Ask God to cultivate a selfless attitude within your heart as you approach this area of your life.  Let home design become a way to serve your family and bless others, rather than just serve your own desires.  Remember that “it is more blessed to give than to receive” (Acts 20:35). 

Principle Three: A Poured-out Life Requires Sacrifice

Scripture is very clear about our calling to live an outward-focused life, as we’ve detailed in other articles.  Living a poured-out life will look different for each of us, but one thing will be the same for anyone who chooses to say yes to this calling — personal sacrifices will be asked of us along the way.

Years ago, as we began to grow our family, God led Eric and I into adoption as a specific step of obedience in living a poured-out life. As a result, we have two biological children and four adopted children.  When we first adopted our children, I thought that the greatest challenge would be affording the adoptions in the first place. We watched God miraculously supply our needs in each of the four adoptions that we walked through.  But now, years later, I’ve realized that paying for the initial adoption fees was just the beginning.  The financial challenges have continued — and grown — as our children have gotten older.  

If we hadn’t adopted our four children and were only raising our two biological ones, day-to-day life would be much more affordable.  Going out to dinner is a far more expensive endeavor with eight people in the family, than if there were only four of us.  Buying a car that seats eight people is more costly than a small, four-person vehicle.  Vacations can feel almost impossible to afford when we have to multiply tickets, meals, and lodging by eight. Paying for music lessons, sports, medical needs, clothes, and school supplies for six children quickly adds up.  Our grocery bill often seems shockingly high, especially as our kids get bigger and eat more.    

And oftentimes, there just isn’t much money left over for creating the kind of beautiful home environment that I envision in my idealistic Pottery Barn or Magnolia dreams.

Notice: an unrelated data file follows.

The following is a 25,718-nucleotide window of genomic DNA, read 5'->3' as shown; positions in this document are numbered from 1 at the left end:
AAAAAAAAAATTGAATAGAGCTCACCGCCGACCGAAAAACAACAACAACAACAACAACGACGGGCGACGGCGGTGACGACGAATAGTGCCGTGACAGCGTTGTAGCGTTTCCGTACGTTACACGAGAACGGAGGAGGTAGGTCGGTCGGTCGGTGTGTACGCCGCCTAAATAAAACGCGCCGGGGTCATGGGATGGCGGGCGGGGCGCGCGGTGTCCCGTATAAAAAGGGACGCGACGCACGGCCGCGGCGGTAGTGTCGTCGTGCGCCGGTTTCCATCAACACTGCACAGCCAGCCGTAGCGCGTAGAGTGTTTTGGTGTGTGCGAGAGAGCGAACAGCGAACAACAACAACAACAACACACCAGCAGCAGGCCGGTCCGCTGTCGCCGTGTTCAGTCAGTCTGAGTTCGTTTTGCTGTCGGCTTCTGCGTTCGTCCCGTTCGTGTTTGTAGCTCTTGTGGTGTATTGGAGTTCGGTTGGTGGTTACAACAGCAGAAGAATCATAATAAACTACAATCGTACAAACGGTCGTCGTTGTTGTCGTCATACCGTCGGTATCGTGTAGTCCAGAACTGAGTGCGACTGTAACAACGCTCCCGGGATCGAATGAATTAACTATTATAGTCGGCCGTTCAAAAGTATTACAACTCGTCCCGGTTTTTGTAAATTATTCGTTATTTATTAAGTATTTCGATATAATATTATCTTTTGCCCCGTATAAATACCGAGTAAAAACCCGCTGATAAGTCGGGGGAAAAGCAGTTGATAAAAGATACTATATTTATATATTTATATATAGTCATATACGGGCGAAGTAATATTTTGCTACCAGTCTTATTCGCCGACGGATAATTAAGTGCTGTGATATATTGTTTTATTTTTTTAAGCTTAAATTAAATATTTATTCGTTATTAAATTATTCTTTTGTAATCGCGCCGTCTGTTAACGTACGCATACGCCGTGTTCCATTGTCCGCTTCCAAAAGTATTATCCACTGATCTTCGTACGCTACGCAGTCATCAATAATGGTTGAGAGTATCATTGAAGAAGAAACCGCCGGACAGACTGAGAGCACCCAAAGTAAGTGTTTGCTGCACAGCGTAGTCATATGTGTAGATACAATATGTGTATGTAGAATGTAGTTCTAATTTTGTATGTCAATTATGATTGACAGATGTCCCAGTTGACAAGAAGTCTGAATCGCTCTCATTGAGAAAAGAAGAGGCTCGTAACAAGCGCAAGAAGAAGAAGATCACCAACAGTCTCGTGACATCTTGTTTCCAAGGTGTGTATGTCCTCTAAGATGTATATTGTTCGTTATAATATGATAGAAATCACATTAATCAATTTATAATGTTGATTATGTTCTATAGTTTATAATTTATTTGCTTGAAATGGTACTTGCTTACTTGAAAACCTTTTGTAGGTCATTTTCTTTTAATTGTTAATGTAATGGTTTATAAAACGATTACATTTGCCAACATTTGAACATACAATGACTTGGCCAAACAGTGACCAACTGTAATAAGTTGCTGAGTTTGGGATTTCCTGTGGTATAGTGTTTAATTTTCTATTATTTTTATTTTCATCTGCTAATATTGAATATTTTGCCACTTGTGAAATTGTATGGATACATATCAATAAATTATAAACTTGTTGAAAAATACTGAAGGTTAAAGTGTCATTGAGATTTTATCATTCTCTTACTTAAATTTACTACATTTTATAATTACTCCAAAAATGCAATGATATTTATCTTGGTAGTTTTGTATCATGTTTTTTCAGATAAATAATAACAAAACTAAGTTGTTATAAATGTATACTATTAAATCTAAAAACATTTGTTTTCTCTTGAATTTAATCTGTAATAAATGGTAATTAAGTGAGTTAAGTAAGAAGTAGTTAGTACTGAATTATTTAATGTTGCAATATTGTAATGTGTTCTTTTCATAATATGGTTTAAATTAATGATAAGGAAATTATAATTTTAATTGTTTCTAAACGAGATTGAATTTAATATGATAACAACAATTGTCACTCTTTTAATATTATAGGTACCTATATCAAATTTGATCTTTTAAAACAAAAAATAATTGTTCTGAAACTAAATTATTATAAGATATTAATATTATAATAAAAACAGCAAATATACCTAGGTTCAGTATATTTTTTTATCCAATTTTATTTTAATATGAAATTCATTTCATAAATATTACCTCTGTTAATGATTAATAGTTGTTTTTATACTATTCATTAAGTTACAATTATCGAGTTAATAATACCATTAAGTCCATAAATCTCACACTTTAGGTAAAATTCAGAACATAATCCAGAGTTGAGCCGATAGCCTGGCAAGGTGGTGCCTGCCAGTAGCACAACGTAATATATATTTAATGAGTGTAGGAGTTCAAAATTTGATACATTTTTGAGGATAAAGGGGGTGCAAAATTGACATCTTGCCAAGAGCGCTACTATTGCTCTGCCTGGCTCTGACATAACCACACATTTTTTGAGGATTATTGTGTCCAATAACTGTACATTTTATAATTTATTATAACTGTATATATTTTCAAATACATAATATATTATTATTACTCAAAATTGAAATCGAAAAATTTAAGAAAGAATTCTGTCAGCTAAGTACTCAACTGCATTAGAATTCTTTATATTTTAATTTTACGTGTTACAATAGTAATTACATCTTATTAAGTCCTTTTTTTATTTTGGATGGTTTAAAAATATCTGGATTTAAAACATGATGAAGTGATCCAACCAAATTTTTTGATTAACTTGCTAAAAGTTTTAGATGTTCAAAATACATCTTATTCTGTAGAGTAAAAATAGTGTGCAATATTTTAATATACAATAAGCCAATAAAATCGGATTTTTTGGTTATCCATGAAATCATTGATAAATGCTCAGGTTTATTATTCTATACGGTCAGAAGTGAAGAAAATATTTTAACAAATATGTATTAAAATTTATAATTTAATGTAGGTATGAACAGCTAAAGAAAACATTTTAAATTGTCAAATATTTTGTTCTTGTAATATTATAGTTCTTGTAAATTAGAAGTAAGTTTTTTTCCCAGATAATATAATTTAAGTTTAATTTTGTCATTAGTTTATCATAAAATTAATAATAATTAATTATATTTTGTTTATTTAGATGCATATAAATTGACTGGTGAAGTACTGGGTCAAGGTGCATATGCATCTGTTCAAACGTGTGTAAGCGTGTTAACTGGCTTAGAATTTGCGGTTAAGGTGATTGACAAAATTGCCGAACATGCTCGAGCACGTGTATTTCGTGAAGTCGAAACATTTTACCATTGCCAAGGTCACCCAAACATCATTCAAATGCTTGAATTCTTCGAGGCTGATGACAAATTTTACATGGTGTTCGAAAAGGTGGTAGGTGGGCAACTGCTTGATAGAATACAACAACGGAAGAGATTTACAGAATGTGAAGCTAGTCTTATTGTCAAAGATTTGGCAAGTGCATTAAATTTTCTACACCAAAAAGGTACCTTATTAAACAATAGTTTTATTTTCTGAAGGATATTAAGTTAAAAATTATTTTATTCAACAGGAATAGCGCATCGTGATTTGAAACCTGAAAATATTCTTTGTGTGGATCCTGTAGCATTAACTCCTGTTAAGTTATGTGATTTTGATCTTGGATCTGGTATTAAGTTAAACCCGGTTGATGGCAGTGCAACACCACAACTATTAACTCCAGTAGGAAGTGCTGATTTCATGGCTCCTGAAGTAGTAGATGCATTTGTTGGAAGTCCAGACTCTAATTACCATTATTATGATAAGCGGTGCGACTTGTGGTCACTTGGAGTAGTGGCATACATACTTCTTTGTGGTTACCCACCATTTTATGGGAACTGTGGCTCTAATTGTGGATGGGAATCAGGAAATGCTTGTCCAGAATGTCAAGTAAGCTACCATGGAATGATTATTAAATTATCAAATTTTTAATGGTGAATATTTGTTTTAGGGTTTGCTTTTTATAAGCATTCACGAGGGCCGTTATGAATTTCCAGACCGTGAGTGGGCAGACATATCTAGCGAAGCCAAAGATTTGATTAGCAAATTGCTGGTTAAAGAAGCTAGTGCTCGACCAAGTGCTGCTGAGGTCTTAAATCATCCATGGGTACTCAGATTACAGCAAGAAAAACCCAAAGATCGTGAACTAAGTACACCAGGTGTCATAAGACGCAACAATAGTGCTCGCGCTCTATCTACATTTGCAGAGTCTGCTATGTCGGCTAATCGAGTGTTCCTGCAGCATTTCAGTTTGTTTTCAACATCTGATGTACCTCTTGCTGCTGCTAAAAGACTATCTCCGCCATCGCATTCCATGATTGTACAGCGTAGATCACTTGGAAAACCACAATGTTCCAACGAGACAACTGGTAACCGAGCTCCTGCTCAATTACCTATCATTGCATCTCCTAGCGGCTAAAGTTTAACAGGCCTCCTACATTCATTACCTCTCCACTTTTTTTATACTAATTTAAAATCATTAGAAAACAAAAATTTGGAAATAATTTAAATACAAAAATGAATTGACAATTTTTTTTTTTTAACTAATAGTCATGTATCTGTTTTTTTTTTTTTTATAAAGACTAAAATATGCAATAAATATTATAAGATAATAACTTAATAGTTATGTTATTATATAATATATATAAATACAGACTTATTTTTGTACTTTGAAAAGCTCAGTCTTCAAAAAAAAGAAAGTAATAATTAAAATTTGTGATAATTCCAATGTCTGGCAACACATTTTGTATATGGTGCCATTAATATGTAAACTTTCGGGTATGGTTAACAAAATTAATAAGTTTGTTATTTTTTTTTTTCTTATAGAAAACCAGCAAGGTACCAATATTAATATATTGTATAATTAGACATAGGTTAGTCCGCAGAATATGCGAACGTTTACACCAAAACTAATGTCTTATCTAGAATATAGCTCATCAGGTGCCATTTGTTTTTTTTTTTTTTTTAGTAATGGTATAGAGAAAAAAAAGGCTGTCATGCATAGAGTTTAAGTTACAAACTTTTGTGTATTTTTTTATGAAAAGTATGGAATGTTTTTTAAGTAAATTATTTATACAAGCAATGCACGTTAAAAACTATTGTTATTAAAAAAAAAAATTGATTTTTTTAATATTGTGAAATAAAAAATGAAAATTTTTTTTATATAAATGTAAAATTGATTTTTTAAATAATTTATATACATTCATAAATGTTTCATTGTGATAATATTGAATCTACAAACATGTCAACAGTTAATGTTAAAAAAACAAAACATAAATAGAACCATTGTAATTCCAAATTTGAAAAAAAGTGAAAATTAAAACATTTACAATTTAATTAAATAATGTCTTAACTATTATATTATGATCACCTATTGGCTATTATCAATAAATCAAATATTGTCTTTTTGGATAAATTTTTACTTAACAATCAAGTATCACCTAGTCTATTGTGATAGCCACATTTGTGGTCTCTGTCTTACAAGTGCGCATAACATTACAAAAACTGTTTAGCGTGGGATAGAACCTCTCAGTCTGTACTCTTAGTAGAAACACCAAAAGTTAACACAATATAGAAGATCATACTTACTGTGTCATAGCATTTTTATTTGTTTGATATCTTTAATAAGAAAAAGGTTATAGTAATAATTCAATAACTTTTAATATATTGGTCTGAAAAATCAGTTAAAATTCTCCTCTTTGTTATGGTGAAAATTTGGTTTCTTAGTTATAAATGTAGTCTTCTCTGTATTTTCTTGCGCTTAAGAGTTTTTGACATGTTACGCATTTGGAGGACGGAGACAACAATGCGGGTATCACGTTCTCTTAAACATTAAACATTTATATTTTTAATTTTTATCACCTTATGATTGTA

It goes without saying that I wouldn’t trade any of our adopted children for more wiggle room in our home design budget — or anything else in this world for that matter.  But there are times when looking at home decor magazines or seeing a few minutes of a home renovation show in a waiting room can serve as a painful reminder of things I’d love to be able to do in our home, but can’t afford.

In those moments, it’s vital for me to remember the poured-out path that I have chosen, and to gladly and willingly embrace the personal sacrifices that come along with obedience.

Whatever specific path of obedience God has called you to, make no mistake about it; there will be sacrifices required along the way. You might have to say no to something the world highly values (i.e. a beautifully designed space that you never want to leave) in order to say yes to something even more important in God’s eyes (i.e. giving of your time, energy, and resources to rescue a soul in need).

Amy Carmichael wrote, “There is nothing worth doing which has not sacrifice set in its heart.”2 This is a very different mindset than our culture’s obsession with personal happiness, and sometimes it’s easy to forget that we were not put on this earth merely to enjoy life and live comfortably.  We are here to love and serve sacrificially, just as He has done for us.

If God has brought you on a path of personal sacrifice, if you have had to say no to things others are saying yes to, and if you have chosen a harder road than some who are living for personal pleasure, I want to encourage you with some precious promises from God’s Word — He will repay, He will reward, and He will honor those who honor Him. (See Proverbs 19:17; 1 Samuel 2:30; Matthew 6:4.)

Your living space may not be featured on Pinterest, and you may not be able to buy every trendy new pillow or clock that captures your interest, but the King of all kings is well pleased with your sacrificial love.  You will never regret anything that you give up for His sake.


Martha, the sister of Mary and Lazarus in Scripture,  was an excellent homemaker and hostess.  If she’d had her own show on HGTV, it probably would have been a big success.  But she became so preoccupied with creating beauty in her temporal environment that she lost sight of what mattered in light of eternity.  She chose beauty without contentment, and looked for her satisfaction in her homemaking success rather than at the feet of Jesus.  By God’s grace, may we not make the same mistake.

Remember, this world is not our home. This life is not about us.  And the poured-out life we are called to live requires personal sacrifice.   With these truths in view, beauty and contentment can walk hand in hand.  By God’s grace, let’s create spaces that reflect His nature, not just in the design style we select, but in choosing a heart-attitude that truly honors Him.